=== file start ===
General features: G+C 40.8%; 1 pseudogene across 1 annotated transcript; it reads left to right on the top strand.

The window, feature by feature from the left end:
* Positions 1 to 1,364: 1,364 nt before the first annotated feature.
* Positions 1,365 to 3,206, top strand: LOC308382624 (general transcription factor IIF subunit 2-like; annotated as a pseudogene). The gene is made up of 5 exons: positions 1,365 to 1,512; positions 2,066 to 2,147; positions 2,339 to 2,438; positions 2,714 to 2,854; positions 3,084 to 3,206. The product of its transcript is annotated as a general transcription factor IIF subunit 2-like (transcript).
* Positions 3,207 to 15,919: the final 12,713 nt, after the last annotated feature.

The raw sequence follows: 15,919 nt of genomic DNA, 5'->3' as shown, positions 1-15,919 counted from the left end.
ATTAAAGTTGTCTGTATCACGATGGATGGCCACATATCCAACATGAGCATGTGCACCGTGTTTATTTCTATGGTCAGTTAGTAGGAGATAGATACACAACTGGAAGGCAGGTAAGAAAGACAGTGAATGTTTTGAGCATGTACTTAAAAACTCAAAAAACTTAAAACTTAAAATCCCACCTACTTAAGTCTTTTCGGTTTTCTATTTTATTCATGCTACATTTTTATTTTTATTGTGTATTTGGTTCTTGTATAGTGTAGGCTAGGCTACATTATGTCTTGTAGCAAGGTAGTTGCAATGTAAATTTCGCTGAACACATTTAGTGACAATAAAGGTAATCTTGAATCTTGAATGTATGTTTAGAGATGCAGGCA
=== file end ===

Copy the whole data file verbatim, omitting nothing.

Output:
General features: G+C 40.8%; 1 pseudogene across 1 annotated transcript; it reads left to right on the top strand.

The window, feature by feature from the left end:
* Positions 1 to 1,364: 1,364 nt before the first annotated feature.
* Positions 1,365 to 3,206, top strand: LOC308382624 (general transcription factor IIF subunit 2-like; annotated as a pseudogene). The gene is made up of 5 exons: positions 1,365 to 1,512; positions 2,066 to 2,147; positions 2,339 to 2,438; positions 2,714 to 2,854; positions 3,084 to 3,206. The product of its transcript is annotated as a general transcription factor IIF subunit 2-like (transcript).
* Positions 3,207 to 15,919: the final 12,713 nt, after the last annotated feature.

The raw sequence follows: 15,919 nt of genomic DNA, 5'->3' as shown, positions 1-15,919 counted from the left end.
ATTAAAGTTGTCTGTATCACGATGGATGGCCACATATCCAACATGAGCATGTGCACCGTGTTTATTTCTATGGTCAGTTAGTAGGAGATAGATACACAACTGGAAGGCAGGTAAGAAAGACAGTGAATGTTTTGAGCATGTACTTAAAAACTCAAAAAACTTAAAACTTAAAATCCCACCTACTTAAGTCTTTTCGGTTTTCTATTTTATTCATGCTACATTTTTATTTTTATTGTGTATTTGGTTCTTGTATAGTGTAGGCTAGGCTACATTATGTCTTGTAGCAAGGTAGTTGCAATGTAAATTTCGCTGAACACATTTAGTGACAATAAAGGTAATCTTGAATCTTGAATGTATGTTTAGAGATGCAGGCA